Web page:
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Last updated on April 19, 2014 at 18:42 EDT

Greer Completes Enrollment for Pivotal Phase III Clinical Trial Evaluating the Efficacy of Sublingual-Oral Immunotherapy for Treating Short Ragweed Allergies

June 26, 2008

Greer, a leading developer and provider of allergy immunotherapy products and services, has completed enrollment for its pivotal Phase III clinical trial designed to study the efficacy of sublingual-oral immunotherapy (SLIT) as a treatment for adults with allergic rhinoconjunctivitis caused by short ragweed pollen. It is estimated that 30 million Americans are allergic to short ragweed pollen, making it one of the most common allergens.

Between March and June, 556 patients were screened for the randomized, double-blind, placebo-controlled trial, of which 430 were enrolled. The participants will be observed at 31 clinical sites across the country. The trial will last approximately seven months, ending in mid-October to coincide with the completion of the short ragweed pollen season.

“We are very pleased with enrollment for the study,” says Robert Esch, Ph.D., Greer Executive Vice President of Research and Development. “This study is significant because it is the first large Phase III trial conducted in the United States for the sublingual-oral administration of liquid allergenic extracts. It is vital to Greer’s efforts to bring an FDA-approved sublingual-oral immunotherapy treatment to the United States.”

Greer’s sublingual-oral immunotherapy studies are aimed at supporting the submission of a request for a directions for use (DFU) label change for its standardized short ragweed pollen extract. Greer’s Phase I study supported the safety of the home administration of SLIT. A subsequent double-blind, placebo-controlled Phase IIb trial involving 115 adults with short ragweed sensitivity found that participants receiving SLIT short ragweed pollen extract documented a reduction in allergy symptoms and need for anti-allergy medications during ragweed season.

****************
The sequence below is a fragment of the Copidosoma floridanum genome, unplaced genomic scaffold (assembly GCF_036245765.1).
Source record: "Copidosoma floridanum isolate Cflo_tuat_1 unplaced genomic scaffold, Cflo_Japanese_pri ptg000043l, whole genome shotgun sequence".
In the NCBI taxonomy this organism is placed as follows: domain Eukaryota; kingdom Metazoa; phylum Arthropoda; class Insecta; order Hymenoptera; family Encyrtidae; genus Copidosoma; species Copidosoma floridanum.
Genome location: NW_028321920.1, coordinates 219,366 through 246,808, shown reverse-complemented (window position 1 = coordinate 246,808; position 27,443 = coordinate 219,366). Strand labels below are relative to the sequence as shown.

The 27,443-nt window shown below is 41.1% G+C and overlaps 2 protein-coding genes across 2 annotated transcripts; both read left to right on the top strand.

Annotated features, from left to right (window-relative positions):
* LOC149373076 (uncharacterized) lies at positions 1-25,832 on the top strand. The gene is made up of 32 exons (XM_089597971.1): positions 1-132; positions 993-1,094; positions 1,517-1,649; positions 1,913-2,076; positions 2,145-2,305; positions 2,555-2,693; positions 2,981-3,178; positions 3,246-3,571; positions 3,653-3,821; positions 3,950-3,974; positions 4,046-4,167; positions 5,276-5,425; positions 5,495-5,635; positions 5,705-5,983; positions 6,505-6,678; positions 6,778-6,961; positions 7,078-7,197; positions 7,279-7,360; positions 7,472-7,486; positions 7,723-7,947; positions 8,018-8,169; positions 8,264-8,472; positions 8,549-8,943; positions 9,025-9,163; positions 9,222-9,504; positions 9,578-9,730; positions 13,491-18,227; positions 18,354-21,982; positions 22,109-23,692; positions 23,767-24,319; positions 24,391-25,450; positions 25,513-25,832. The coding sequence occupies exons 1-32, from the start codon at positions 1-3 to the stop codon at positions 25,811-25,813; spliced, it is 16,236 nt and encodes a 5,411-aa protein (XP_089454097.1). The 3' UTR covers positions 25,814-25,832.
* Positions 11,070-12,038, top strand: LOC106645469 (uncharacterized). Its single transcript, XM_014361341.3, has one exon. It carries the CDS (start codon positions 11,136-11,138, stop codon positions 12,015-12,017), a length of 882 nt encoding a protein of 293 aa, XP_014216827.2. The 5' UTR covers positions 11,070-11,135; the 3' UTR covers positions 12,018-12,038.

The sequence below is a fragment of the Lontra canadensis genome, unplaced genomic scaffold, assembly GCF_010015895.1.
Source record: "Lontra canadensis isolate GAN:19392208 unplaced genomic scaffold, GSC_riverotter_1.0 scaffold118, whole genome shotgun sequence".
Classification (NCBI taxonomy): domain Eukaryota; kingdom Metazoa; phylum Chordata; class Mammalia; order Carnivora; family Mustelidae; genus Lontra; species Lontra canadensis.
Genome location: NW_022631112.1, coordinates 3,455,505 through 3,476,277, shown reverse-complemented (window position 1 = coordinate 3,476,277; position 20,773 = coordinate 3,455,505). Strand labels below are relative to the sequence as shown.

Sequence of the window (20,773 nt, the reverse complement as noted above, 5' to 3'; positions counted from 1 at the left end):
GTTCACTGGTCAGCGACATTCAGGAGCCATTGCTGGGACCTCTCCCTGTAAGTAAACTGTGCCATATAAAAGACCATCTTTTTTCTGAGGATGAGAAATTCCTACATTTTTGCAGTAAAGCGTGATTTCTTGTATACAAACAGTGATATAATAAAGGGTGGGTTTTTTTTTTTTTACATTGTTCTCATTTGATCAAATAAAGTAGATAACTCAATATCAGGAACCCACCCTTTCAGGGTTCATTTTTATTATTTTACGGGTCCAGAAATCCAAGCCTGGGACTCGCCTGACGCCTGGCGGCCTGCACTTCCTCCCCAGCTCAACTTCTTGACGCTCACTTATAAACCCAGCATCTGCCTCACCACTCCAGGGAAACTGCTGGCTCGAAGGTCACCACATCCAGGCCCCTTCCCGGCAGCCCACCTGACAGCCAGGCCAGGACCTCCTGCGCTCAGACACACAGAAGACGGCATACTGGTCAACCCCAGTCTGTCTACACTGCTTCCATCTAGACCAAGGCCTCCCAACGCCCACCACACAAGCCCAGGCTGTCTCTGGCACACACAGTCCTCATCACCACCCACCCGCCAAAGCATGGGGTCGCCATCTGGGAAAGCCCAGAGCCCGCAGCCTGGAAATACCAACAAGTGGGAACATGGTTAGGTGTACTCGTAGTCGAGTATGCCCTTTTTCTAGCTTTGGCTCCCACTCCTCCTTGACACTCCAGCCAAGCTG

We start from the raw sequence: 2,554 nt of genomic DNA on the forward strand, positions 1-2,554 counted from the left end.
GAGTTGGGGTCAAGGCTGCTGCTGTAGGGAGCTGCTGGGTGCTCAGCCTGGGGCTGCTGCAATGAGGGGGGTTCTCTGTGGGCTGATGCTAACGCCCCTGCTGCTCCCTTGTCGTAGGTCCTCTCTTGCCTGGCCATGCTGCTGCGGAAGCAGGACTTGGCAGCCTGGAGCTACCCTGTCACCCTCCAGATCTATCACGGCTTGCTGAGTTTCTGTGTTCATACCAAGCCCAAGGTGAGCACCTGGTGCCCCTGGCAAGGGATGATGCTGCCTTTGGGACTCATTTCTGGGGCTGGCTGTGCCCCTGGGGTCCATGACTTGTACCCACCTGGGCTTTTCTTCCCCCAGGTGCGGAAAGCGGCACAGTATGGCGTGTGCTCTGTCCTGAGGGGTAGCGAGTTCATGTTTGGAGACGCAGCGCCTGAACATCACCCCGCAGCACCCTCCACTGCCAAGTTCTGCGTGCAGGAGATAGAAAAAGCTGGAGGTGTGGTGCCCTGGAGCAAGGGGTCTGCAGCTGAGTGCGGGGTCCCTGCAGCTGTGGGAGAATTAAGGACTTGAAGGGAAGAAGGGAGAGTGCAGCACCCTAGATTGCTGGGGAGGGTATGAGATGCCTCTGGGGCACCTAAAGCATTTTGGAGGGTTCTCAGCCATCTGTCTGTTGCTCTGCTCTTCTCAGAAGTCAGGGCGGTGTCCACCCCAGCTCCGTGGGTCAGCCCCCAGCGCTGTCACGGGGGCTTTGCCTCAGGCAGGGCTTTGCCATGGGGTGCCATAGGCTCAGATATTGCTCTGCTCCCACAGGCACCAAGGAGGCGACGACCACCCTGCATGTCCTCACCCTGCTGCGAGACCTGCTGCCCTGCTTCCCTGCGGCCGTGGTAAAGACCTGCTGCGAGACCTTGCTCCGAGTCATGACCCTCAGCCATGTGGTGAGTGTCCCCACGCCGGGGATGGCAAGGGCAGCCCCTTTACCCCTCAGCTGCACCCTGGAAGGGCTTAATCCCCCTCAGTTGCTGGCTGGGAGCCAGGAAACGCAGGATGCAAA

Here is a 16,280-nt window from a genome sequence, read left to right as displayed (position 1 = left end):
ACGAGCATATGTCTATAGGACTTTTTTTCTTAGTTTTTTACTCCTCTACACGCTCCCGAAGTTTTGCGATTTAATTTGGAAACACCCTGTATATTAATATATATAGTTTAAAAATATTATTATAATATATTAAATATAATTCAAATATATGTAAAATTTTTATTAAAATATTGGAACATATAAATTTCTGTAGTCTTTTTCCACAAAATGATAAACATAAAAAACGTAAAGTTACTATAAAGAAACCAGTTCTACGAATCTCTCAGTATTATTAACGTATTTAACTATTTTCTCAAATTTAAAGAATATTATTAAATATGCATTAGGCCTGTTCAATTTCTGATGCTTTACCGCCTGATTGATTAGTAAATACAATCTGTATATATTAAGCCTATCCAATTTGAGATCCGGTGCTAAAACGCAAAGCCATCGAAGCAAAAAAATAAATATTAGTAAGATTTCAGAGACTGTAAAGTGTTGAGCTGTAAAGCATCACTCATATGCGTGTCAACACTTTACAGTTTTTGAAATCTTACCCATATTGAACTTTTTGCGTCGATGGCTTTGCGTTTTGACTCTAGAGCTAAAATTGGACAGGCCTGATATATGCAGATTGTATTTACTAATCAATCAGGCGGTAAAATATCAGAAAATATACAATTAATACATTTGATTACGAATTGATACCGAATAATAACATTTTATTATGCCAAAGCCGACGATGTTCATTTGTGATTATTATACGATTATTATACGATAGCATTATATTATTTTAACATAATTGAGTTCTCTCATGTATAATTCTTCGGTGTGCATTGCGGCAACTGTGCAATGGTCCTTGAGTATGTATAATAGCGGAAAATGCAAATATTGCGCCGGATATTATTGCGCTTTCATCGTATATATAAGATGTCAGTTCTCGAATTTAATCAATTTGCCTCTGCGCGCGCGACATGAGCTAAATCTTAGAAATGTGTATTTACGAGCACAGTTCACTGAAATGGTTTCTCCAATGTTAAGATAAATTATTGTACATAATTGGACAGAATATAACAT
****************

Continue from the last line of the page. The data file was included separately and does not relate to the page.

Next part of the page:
“There is a lot of interest in SLIT and this study throughout the allergy community,” says Michael E. Ruff, M.D., a board certified allergist in Dallas, and one of the clinical investigators. “Our goal is that the trial will provide the scientific data needed to better determine the role SLIT can play in allergy care here in the United States.”

The treatment course will consist of daily, self-administered doses of Greer’s standardized short ragweed pollen extract or placebo using a metered dosing device developed specifically for the studies. Participants range in ages from 18-55 and have a history of moderate to severe allergic rhinoconjunctivitis attributable to short ragweed pollen for at least two years. Patients with a history of mild intermittent asthma were also selected.

About Greer

Greer is a leading developer and provider of allergy immunotherapy products and services for treating humans and animals. Greer’s expert scientists provide technical support for customers by continuing to focus on improving the lives of allergic patients. Greer’s clinical development programs are focused on expanding the use of immunotherapy through oral administration of allergy immunotherapy. Greer’s goal is to establish the efficacy of standardized products for oral administration through clinical trials. The company was founded in 1904 and is located in Lenoir, N.C. For more information, visit www.greerlabs.com.